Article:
The Department relies on § 109.06 of the Standard Specifications, which says that the Department will pay the contract balance after “the Contractor signs the final estimate.”  But signing the final estimate has contractual consequences.  “The Contractor, by signing the final payment statement, accepts the amount stated as full and final payment on the contract and waives all rights to any further payments for the contract.”[19]  The Department has also taken the position that the only way a contractor can sign the final estimate so that it can be paid its retainage is to execute a CARS Final Claim for Payment form.  That form has waiver language embedded in it.[20]  The Department willfully withholds money that the contractor has earned and that the Department is statutorily obligated to pay as a financial lever to encourage contractors to waive their claims.

So What Can Contractors Do?

At first blush, this looks like an application of the Golden Rule:  Whoever has the gold makes the rules.  While NDDOT gets to make many of the rules because they’re the ones who write the Standard Specifications that are incorporated into the contracts, the Department doesn’t get to make all the rules.  The legislature also makes rules.

One of those rules is the statute that requires the Department to make payment in full when the project is accepted, N.D.C.C. § 24-02-25.  If the Department does not follow that rule, then another rule, the North Dakota Prompt Payment Statute, can come into play.  That statute imposes 21% interest, compounded every 45 days, on public entities if they do not pay their bills on time.[21]  Contractors should consult with legal counsel to make sure they are properly documenting their claims, including claims for payment of retainage with Prompt Payment Statute interest.



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[1] Retainage is also used to pay claims against the contractor.  That can be a source of conflict between the contractor and the owner.  This aspect of retainage is outside the scope of this article.

[2] North Dakota’s Open Records Statute is codified as N.D.C.C. § 44-04-18.  Like its federal counterpart, the Freedom of Information Act, the Open Records Statute is a great tool to learn how the government conducts its business.  “N.D.C.C.” is the abbreviation for the North Dakota Century Code, the state’s collection of statutes.  Those laws are available at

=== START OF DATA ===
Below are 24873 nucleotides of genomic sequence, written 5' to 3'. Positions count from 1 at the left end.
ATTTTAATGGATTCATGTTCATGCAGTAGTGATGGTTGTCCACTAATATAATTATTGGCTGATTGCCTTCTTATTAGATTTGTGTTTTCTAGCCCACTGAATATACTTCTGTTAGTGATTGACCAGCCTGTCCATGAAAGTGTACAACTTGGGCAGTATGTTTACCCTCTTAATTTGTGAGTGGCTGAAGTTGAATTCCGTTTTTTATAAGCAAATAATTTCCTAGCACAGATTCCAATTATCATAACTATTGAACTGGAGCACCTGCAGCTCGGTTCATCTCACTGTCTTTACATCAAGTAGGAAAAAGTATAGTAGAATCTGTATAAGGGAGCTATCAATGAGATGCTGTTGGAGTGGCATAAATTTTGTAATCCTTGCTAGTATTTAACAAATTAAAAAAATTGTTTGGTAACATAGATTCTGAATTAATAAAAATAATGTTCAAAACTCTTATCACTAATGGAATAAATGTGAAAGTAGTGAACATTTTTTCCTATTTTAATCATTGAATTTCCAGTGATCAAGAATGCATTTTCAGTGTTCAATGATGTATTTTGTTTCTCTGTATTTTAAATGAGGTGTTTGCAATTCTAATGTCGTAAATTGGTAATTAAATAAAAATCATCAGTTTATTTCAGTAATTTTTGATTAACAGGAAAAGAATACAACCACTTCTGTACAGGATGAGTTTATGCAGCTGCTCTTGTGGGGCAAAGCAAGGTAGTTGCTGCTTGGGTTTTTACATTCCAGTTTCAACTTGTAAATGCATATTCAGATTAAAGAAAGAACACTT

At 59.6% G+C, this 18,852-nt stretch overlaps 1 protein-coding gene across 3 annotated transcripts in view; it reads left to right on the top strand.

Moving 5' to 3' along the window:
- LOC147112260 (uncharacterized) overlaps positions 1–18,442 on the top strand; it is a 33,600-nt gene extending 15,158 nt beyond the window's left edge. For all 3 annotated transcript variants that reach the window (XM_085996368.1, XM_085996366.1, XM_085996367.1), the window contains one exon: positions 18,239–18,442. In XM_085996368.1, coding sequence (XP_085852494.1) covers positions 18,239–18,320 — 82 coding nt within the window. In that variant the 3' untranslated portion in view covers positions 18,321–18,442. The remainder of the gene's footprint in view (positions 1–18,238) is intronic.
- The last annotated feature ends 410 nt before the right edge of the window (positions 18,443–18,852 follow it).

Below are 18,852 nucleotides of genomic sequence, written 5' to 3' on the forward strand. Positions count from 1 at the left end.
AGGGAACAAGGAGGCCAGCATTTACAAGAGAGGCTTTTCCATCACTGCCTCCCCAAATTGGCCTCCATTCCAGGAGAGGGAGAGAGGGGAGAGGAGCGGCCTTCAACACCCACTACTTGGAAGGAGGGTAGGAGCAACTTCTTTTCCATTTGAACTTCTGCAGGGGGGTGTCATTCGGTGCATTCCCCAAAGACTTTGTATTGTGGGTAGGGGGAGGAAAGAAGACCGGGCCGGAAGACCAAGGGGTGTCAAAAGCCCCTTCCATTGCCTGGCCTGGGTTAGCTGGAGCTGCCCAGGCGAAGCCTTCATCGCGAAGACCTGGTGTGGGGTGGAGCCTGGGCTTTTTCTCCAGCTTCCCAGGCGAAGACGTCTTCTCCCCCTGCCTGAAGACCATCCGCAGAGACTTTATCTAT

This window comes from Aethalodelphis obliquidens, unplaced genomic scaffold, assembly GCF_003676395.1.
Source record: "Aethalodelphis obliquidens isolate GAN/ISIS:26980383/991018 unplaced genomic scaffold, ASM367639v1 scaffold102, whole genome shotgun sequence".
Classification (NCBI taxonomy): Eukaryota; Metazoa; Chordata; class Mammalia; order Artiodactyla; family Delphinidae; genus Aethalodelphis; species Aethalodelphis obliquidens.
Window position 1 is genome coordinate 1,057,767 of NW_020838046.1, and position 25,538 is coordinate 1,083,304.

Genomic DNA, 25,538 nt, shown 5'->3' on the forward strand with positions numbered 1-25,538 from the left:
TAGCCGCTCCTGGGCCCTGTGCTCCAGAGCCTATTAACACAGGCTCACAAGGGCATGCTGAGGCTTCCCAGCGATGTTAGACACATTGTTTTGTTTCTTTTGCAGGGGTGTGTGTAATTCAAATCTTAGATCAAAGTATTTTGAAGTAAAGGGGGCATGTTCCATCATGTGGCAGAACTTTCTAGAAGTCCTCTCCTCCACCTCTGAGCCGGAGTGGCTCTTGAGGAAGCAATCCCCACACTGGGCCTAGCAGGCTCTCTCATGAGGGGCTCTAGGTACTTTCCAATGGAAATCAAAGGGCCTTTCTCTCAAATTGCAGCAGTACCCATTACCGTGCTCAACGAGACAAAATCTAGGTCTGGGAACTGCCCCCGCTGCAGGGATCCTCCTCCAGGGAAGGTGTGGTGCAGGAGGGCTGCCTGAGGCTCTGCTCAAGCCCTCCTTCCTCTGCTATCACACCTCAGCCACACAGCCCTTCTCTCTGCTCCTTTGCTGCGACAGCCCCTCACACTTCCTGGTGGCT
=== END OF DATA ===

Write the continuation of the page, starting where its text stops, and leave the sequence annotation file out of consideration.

[3] See NDDOT Standard Specifications for Road and Bridge Construction (“Standard Specifications”), 2014 edition, § 105.15.

[4] See id.

[5] See id.

[6] Standard Specifications § 109.06.

[7] See N.D.C.C. § 9-07-22 (“If no time is specified for the performance of an act required to be performed, a reasonable time is allowed.”

[8] N.D.C.C. § 24-02-25.

[9] See Standard Specifications § 109.06.

[10] See N.D.C.C. § 24-02-025 (“Payment must be made monthly to the contractor for all work done or material furnished, in such amount as must be determined by the director, but in no event less than ninety percent nor more than ninety-nine percent thereof, and payment must be made in full upon the completion of the contract and acceptance of the work.”).

[11] See id.; Standard Specifications § 109.04(B).

[12] Compare Standard Specifications, 2008 ed., § 109.05(A) with Standard Specifications, 2014 ed., § 109.04(B).

[13] For comparison, Minnesota permits up to 5% retainage on building and construction contracts.  See Minn. Stat. § 337.10 subd. 4(b).

[14] See N.D.C.C. § 24-02-25.

[15] To put this in perspective, on a $30 million contract, 2% retainage equates to $600,000.  In the data I looked at, there were two such contracts that had final estimate delays of more than 500 days.

[16] See Standard Specifications § 109.04(C).

[17] See id.

[18] See N.D.C.C. § 24-02-26.1; Standard Specifications § 104.06.

[19] See Standard Specifications § 104.05(A).

[20] It says:  “I Certify that this is a true and correct statement of the work performed and accept the amount stated as full and final payment on the contract for the stated project.”

[21] See N.D.C.C. chapter 13-01.1.

This discussion is generalized in nature and should not be considered a substitute for professional advice. © 2018 FWH&T